Kremlin’s increasing national importance also influenced
the development of its architectural tradition. Herein
lies the basis of the formation of the Kremlin
architectural ensemble. The foundations of the state and
administrative center were laid. White-stone walls were
built under Dmitry Donskoy in 1367-1368 and provided
reliable protection for it.
walls were the first stone fortifications in Vladimir-Suzdal
Rus, a real step in the development of the Moscow school
of architecture. The fortress successfully withstood both
sieges of Lithuanian Prince Olgerd’s armies in 1368 and
1370. The Russian forces were headed by Moscow. The
Kremlin stronghold secured its rear and enabled them to
attack the Golden Horde and gain a glorious victory at the
Kulikovo Field in 1380, thus saving Rus from national
the process of restoring the walls and towers specifically
cut white-stone quad roes were found but it did not seem
possible to study the constructive peculiarities of early
we know nothing about the architecture of walls and towers
in the days of Dmitry Donskoy. The historian V.L. Snegirev
concluded that their style was similar to that of
Byzantine. Five towers out of eight or nine were
gate-towers; three of them faced Red Square. White stone
mined near the village of Myachkovo in the vicinity of
Moscow served as the building material.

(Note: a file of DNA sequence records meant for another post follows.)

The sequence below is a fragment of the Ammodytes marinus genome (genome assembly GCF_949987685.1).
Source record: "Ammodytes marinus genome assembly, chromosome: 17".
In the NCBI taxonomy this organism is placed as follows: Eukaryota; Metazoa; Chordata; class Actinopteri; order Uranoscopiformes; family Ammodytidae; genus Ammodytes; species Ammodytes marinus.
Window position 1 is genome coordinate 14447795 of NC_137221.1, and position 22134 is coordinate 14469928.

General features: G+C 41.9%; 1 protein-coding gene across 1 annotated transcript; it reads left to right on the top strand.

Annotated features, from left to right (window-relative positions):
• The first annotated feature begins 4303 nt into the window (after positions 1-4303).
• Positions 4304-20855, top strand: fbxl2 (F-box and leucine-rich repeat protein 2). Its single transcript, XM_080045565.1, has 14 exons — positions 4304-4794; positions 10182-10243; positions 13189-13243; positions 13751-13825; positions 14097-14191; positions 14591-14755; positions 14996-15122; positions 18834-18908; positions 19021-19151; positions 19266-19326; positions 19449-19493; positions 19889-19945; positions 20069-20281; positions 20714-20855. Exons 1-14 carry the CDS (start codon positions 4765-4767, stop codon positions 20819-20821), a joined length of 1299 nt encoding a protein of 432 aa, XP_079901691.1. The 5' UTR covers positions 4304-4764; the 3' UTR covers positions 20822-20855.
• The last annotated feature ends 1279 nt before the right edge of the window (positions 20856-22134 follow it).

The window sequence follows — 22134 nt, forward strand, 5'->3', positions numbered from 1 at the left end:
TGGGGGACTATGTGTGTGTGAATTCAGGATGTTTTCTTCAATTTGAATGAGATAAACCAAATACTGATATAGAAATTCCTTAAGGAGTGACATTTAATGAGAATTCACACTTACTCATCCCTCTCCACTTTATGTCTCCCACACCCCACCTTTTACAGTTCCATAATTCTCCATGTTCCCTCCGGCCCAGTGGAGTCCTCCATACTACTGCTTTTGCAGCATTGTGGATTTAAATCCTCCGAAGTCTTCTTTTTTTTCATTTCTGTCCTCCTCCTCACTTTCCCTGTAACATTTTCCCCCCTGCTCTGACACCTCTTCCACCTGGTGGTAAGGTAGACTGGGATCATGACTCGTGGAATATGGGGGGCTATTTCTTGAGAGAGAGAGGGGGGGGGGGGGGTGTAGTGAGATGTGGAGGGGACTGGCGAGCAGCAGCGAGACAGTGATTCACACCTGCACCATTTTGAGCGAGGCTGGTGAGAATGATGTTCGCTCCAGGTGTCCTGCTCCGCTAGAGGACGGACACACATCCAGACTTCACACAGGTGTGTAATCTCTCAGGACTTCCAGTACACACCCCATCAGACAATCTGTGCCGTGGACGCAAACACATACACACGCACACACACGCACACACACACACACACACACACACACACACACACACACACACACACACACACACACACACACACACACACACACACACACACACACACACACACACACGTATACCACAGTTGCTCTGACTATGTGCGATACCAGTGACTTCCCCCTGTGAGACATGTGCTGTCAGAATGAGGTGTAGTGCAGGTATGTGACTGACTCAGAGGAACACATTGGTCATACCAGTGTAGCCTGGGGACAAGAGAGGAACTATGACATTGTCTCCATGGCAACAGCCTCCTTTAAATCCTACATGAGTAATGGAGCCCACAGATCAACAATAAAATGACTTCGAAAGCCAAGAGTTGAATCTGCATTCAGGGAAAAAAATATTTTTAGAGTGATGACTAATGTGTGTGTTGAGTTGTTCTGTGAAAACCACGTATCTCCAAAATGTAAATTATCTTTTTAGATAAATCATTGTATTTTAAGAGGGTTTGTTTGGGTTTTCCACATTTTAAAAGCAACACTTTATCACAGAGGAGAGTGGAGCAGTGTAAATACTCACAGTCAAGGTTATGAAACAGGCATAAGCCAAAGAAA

far from Dmitry Donskoy’s golden-roofed palace stood the
Cathedral of the Savior of Transfiguration in the forest
built by Ivan Kalita back in 1330. Later, a monastery was
set up here. The Spassky (Saviour’s) Cathedral became a
burial place for the grand Princesses. Other monasteries
began to appear, among them the Chudov (Miracles)
monastery founded in 1358 and the Voznesensky (Ascension)
convent, founded in 1386. A stone Cathedral of the Miracle
of the Archangel Michael was erected in 1365. Although the
first monuments of the early Moscow stone architecture
were closely tied in with the Vladimir-Suzdal
architectural tradition, they were not a direct
continuation of it. A type of small single-domed churches
with a cross on top decorated with Kokoshnik-shaped Ogee
gables and carved friezes on the facades, which took shape
on the basis of the Vladimir model, underlay the further
development of Moscow architecture. The overland parts of
those buildings have not survived. Therefore it is all the
more important to study their basements (Podklets),
various archaeological finds and written sources.
best Russian and Greek painters (among them the famous
painter Theophanus the Greek) took part in painting and